Iran Warns Saudi Arabia, Qatar:
Don’t Cooperate With Israel, Or Else…
Iran has warned Saudi Arabia and Qatar that if either country allows Israel to use its airspace, Tehran may retaliate directly against them, according to informed Arab government officials speaking to this column.
One official said that in talks with Gulf nations, Iran “hinted” that a couple of Iranian missiles “may lose their way” and strike Qatar, Saudi Arabia, or any other Gulf country that allows Israel to use its airspace in any attack against Iran’s nuclear infrastructure.
Such threats may help to account for a reported change in Saudi Arabia’s attitude toward an Israeli strike on Iran. Last week, Israel’s Yedioth Aharonot newspaper reported that Saudi Arabia has informed the Jewish state that it will intercept any Israeli aircraft crossing its airspace en route to Iran.
Saudi Arabia does not maintain an open diplomatic relationship with Israel. But the Sunni Muslim country, together with Qatar, Jordan, and others, feels threatened by the growing and opposing influence of Iran, dominated by Shiite Islam.
There have been multiple reports of Saudi cooperation with Israel on the Iranian nuclear issue. There were claims in both 2009 and 2010, for example, that then-Mossad chief Meir Dagan met with Saudi intelligence officials. One report said Dagan went to Saudi Arabia in 2009 to gain assurances that the country would turn a blind eye to Israeli jets violating Saudi airspace during any raid on Iran’s nuclear plans. Both governments denied the reports.
Egypt Mulling Keeping Tanks In Sinai
Egypt’s Islamist President Mohammed Morsi is considering keeping tanks in the Sinai Peninsula on a permanent basis, according to a senior Egyptian military official who spoke to KleinOnline. The military buildup would violate a key provision of the peace accords signed with Israel in 1979 that calls for the total demilitarization of the peninsula.
Over the last two weeks, there have been reports of Egypt sending in light tanks, armored vehicles, and attack helicopters in the Sinai purportedly to fight Islamic groups blamed for a spate of attacks and attempted attacks against both Israel and Egyptian police. The Jewish state has kept largely quiet about the Egyptian military deployments, choosing instead to let Cairo’s military attempt to root out the jihadists that have taken up positions throughout the Sinai.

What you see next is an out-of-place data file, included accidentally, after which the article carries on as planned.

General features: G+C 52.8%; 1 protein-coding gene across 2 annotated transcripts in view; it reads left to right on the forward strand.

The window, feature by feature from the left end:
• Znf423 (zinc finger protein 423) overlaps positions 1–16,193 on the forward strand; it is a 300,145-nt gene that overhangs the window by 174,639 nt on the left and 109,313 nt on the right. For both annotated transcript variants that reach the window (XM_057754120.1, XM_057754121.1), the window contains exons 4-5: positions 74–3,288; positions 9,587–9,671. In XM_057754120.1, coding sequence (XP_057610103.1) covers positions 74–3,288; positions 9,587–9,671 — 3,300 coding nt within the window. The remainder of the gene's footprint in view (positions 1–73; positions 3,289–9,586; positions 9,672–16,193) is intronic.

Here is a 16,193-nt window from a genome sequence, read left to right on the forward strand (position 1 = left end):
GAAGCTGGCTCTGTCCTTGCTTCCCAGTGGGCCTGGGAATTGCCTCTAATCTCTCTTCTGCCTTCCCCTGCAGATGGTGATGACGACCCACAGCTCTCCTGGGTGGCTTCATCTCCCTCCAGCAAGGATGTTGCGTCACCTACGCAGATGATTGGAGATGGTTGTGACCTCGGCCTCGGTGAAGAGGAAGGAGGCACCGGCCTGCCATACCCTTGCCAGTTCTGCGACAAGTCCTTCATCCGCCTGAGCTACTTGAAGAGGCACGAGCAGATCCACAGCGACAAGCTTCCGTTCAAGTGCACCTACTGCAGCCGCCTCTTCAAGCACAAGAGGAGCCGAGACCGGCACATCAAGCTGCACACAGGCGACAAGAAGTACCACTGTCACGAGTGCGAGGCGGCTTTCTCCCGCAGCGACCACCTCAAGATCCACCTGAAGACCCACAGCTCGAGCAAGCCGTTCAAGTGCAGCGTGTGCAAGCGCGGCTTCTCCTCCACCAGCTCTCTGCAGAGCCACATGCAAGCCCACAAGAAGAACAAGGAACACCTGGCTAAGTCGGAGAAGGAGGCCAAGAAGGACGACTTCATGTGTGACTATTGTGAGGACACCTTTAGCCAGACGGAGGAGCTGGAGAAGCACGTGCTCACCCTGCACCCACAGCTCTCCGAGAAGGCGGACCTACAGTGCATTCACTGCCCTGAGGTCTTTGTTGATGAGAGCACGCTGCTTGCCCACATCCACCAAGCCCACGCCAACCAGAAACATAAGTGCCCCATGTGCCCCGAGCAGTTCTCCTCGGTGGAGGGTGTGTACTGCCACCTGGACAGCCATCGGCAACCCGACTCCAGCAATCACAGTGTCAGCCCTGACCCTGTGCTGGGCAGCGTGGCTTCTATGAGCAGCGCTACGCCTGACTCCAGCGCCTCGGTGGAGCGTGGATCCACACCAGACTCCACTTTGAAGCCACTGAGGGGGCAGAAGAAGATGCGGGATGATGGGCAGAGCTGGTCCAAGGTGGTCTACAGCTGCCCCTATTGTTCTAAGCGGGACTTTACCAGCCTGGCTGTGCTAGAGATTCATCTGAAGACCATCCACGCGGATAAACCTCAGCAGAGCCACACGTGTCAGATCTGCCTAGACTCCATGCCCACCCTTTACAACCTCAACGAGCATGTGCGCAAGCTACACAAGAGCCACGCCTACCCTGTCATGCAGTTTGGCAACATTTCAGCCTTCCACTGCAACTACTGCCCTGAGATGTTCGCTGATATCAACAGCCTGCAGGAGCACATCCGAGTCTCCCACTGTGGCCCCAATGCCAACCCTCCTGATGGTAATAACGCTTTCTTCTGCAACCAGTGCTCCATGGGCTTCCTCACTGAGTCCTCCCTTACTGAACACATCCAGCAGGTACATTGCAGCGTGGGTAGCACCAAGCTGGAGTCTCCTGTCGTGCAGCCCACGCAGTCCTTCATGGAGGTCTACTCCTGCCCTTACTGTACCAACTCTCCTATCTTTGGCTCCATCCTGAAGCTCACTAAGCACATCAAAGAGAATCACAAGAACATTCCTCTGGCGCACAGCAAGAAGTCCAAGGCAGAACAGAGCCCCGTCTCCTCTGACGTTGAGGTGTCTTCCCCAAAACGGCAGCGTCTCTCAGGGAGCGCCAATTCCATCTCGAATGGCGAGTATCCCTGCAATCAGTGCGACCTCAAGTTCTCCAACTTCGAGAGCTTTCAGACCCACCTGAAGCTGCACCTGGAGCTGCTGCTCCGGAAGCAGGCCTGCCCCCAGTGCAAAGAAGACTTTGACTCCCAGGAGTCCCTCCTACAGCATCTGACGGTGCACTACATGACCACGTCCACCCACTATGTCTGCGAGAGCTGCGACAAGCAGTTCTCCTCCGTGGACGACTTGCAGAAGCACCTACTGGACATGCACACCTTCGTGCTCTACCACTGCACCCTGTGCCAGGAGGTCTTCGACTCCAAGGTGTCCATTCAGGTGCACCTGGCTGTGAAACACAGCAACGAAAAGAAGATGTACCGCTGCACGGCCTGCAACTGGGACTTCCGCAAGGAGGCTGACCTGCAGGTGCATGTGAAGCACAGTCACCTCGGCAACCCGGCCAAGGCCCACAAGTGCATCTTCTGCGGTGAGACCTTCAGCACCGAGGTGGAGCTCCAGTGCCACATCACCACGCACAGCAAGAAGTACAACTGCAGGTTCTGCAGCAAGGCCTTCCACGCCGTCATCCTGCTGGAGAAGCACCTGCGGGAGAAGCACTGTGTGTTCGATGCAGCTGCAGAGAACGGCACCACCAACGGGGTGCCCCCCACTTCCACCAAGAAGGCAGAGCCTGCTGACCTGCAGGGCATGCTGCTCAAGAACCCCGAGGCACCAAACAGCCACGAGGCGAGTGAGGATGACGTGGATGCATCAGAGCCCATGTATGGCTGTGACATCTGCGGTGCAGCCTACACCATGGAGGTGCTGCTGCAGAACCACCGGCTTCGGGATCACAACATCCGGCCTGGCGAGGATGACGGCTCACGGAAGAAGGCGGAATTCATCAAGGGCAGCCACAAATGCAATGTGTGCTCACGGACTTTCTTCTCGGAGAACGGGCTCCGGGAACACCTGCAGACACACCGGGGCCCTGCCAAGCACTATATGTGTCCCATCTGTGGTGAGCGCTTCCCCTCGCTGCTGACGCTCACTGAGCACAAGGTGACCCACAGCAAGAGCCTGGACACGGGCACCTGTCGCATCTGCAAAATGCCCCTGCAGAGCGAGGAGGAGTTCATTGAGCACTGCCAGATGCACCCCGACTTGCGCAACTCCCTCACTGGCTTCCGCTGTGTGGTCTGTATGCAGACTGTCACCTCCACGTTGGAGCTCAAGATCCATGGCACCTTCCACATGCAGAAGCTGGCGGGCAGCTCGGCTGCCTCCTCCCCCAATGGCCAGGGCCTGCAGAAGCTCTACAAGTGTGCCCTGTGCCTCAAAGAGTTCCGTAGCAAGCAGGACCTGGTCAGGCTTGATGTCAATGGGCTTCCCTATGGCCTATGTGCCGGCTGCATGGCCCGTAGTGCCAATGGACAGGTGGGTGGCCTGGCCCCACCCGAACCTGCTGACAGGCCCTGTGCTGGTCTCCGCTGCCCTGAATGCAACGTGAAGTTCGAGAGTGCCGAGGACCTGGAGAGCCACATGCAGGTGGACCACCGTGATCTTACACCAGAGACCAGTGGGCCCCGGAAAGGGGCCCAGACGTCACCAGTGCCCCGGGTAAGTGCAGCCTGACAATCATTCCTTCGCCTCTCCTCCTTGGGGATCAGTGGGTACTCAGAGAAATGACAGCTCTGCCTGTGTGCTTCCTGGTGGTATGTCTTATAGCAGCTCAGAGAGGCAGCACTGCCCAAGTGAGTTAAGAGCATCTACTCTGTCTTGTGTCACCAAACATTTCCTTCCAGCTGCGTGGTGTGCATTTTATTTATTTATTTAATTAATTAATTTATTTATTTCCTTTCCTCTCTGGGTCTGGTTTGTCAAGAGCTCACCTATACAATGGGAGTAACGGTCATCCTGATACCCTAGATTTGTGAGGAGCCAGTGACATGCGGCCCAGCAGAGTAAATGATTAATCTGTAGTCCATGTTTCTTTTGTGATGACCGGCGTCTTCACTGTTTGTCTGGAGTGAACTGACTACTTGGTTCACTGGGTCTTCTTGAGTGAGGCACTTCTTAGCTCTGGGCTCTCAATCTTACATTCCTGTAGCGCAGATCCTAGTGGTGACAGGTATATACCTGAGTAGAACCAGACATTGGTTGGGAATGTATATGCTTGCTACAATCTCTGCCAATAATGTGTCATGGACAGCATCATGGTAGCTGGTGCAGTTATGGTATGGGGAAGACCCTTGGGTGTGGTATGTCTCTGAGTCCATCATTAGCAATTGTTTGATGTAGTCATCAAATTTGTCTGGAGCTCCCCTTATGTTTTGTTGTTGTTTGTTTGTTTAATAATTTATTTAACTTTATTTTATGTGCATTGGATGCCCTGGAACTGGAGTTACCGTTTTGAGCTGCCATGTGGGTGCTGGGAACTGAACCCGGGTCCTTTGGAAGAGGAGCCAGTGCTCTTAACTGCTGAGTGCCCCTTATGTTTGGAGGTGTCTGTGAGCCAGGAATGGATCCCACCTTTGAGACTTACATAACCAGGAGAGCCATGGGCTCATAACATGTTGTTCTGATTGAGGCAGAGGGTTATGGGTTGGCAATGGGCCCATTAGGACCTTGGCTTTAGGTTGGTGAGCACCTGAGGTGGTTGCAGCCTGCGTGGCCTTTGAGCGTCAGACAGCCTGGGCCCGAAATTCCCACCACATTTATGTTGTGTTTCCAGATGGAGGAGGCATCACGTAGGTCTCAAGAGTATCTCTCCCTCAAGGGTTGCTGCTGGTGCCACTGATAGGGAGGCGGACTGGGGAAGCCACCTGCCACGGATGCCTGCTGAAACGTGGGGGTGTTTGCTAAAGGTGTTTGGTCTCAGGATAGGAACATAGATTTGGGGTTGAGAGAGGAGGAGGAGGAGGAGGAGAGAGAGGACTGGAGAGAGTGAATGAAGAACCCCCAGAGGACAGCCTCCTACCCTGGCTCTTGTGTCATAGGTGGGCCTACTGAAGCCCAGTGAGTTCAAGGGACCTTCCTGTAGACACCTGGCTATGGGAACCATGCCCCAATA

The Egyptian military leadership has long been considered a quiet ally of Israel. However, Morsi’s most recent unilateral sacking of the Egyptian military brass has sent alarm bells ringing across Israel. The move signals the centralization of Morsi’s Muslim Brotherhood coalition and his presidency’s dominance over the military, which has long been seen as an independent force.
Muslim Brotherhood leaders over the years have called for Egypt to abandon the peace treaty with Israel. The treaty was the basis for the opening of billions of dollars in U.S. aid that built the Egyptian military into one of the strongest forces in the Middle East today, second perhaps only to Israel.
U.S. Makes Life Easier For
Charity Helping Syrian Rebels
A charity now operating out of Washington, D.C., recently received U.S. nonprofit status to raise money for the Free Syrian Army.
The D.C.-based Syrian Support Group boasts on its website that it received “a license from the U.S. Department of Treasury Office of Foreign Asset Control that permits the organization to raise funds and provide certain services to the Free Syrian Army.” The group says it is raising funds in the U.S. to provide “certain logistical, communications and other services to the [Free Syrian Army].”
Brian Sayers, director of government relations for the Syrian Support Group, admitted in an NPR interview the money raised by his organization will go to weapons purchases as well. The Syrian Support Group addresses concerns on its website about whether some of the money will go to Al Qaeda organizations fighting with the Free Syrian Army. There have been scores of reports worldwide of Al Qaeda and other jihad groups joining the ranks of the Free Syrian Army in its insurgency against Bashar al-Assad.
“SSG acknowledges reports of increasing Al-Qaeda and other extremist activity within Syria. SSG hopes to serve as a counter-weight to this development and will only provide financial support to military councils who have adopted the Free Syrian Army’s Proclamation of Principles.”
About the Author: Aaron Klein is a New York Times bestselling author and senior reporter for WND.com. He is also host of an investigative radio program on New York's 970 AM Radio on Sundays from 7 to 9 p.m. Eastern. His website is KleinOnline.com.
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